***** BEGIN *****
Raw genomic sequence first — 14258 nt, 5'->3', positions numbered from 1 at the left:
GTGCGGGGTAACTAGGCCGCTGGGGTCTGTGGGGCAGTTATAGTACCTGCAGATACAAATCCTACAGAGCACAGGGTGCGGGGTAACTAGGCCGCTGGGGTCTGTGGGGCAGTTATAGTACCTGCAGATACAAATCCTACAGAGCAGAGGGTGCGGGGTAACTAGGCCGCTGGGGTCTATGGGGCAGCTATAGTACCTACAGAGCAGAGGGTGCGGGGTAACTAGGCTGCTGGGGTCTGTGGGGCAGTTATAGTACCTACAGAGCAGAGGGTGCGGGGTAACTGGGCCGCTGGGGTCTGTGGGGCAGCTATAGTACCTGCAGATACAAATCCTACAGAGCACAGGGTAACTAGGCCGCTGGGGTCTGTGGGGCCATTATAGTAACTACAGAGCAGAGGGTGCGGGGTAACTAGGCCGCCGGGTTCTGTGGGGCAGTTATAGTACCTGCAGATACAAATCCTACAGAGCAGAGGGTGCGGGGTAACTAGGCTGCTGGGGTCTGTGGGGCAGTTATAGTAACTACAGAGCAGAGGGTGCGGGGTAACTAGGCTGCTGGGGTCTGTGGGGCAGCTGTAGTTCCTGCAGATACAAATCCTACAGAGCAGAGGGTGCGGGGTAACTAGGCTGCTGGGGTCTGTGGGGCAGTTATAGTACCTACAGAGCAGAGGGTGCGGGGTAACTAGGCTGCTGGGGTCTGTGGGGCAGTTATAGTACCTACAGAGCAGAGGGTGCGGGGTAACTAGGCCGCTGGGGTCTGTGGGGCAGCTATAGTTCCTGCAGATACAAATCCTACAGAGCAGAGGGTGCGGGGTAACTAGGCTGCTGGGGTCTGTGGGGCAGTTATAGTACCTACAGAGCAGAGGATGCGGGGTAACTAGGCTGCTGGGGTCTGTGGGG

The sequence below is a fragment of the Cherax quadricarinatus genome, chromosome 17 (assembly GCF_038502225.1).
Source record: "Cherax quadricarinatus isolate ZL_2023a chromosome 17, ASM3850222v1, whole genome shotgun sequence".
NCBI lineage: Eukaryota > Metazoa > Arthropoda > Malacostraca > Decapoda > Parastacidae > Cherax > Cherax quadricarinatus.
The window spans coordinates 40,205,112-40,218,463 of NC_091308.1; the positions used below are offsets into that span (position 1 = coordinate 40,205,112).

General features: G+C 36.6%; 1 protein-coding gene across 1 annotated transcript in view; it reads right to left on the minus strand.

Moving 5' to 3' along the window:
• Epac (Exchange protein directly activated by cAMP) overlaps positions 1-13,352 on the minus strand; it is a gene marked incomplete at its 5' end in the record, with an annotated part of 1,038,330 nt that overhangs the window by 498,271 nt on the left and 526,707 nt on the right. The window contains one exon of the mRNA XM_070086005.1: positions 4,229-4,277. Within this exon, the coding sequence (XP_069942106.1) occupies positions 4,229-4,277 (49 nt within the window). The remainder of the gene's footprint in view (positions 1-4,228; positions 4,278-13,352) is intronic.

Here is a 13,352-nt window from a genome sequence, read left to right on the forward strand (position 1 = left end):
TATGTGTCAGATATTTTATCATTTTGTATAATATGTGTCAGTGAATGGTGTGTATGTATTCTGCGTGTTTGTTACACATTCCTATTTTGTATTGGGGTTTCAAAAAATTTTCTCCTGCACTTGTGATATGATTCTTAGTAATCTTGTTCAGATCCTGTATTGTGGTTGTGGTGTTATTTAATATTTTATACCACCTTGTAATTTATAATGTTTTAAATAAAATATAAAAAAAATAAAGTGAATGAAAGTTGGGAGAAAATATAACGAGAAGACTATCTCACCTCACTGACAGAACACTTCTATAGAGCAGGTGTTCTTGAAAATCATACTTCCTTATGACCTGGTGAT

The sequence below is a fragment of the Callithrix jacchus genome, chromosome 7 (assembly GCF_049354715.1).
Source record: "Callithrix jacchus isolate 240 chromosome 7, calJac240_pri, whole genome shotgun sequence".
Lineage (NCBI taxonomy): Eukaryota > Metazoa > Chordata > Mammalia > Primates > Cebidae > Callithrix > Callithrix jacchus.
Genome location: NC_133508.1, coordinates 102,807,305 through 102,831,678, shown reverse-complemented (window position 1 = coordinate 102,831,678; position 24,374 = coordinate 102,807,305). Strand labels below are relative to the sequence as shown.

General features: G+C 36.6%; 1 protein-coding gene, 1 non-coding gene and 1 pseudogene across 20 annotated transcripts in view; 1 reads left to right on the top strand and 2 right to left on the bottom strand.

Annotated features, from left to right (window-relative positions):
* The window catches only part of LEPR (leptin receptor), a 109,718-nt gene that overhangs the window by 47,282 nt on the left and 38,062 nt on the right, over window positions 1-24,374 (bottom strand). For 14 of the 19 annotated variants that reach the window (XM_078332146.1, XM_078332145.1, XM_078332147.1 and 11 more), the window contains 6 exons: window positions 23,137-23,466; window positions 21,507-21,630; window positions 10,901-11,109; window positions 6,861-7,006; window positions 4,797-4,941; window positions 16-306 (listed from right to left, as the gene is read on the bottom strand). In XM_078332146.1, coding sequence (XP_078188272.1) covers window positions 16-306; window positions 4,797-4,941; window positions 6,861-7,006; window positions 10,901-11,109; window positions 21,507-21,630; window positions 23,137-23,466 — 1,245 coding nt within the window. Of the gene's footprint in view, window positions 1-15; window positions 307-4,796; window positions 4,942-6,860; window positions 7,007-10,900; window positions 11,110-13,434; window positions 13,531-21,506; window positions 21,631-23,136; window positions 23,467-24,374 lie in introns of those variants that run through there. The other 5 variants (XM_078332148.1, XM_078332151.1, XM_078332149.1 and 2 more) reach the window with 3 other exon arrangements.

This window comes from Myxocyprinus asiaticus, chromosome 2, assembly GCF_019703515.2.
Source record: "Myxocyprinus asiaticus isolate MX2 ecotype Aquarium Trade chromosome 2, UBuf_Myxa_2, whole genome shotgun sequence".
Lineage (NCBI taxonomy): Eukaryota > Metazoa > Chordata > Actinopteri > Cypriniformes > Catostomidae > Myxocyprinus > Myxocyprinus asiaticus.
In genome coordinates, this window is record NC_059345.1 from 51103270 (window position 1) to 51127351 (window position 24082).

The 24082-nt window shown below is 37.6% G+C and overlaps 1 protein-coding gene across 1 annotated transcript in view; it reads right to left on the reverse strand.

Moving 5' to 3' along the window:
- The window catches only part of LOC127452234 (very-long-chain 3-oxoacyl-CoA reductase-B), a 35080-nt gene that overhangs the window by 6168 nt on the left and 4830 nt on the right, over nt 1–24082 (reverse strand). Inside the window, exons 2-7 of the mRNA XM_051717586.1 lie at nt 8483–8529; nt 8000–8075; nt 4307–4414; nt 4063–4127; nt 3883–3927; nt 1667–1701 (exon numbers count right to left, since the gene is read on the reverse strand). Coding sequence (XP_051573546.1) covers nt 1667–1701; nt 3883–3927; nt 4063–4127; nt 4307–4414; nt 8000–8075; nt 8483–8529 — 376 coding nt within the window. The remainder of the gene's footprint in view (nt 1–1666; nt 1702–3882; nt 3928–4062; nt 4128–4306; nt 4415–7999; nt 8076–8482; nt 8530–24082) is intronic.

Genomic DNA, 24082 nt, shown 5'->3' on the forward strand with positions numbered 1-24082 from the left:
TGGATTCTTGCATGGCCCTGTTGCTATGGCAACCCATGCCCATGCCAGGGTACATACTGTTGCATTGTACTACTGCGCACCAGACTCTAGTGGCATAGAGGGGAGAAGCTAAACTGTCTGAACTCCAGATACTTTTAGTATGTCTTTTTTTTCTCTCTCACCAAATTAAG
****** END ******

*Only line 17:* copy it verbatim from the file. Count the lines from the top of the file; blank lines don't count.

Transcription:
Annotated features, from left to right (window-relative positions):